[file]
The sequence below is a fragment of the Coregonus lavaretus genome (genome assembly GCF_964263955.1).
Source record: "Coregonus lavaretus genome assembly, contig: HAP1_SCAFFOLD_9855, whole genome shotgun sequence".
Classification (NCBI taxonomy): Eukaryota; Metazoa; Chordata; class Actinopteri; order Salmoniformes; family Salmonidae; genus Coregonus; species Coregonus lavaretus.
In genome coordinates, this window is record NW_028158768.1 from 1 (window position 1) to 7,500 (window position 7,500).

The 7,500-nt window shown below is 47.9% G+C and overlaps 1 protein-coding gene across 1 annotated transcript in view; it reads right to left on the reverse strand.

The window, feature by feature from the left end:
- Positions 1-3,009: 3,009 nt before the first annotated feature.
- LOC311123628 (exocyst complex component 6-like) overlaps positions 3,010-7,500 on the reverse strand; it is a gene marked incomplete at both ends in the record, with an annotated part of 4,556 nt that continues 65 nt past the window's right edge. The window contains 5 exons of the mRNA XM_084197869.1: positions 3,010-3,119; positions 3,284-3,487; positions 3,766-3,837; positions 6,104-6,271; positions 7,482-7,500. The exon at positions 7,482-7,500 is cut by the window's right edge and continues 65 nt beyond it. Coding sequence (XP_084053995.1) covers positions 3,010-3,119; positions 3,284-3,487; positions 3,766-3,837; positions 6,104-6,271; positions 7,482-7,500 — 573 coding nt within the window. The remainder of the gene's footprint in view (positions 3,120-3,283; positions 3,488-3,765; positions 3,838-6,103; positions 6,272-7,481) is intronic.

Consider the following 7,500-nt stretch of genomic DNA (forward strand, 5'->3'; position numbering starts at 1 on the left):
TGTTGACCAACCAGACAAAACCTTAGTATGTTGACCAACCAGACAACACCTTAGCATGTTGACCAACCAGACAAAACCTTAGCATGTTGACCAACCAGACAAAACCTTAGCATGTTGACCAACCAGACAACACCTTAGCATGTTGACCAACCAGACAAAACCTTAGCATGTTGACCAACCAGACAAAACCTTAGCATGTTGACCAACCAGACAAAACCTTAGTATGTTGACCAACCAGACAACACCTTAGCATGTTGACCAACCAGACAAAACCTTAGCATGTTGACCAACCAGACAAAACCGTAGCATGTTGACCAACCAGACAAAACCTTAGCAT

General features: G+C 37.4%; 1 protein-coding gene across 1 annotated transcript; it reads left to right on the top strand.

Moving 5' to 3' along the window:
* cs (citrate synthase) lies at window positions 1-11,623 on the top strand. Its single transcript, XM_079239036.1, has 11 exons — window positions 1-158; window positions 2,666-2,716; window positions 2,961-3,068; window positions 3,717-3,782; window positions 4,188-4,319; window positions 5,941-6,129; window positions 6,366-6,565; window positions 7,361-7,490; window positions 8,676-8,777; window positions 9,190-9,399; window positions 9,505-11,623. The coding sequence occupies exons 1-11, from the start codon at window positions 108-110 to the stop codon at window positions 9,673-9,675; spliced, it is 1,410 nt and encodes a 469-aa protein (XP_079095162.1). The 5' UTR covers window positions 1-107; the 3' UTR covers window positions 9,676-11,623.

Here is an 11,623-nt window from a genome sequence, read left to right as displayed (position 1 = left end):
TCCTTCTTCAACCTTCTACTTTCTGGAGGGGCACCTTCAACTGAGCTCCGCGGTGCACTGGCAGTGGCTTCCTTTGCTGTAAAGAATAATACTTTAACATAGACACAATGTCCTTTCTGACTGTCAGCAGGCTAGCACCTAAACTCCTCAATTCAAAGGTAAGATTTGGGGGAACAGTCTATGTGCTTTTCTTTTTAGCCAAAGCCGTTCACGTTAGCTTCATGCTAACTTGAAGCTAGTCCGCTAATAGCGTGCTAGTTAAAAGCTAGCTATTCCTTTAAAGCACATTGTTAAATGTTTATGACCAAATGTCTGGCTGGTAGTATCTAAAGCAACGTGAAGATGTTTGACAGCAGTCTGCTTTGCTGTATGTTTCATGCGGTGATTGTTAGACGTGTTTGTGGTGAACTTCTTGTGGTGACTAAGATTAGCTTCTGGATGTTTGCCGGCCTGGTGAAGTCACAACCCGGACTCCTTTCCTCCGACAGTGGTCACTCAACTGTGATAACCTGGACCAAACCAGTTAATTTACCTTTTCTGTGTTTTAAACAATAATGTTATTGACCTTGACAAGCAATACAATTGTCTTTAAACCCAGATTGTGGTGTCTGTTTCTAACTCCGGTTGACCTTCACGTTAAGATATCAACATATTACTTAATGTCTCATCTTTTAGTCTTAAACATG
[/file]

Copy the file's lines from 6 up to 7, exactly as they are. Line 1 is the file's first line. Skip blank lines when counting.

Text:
The window, feature by feature from the left end:
- Positions 1-3,009: 3,009 nt before the first annotated feature.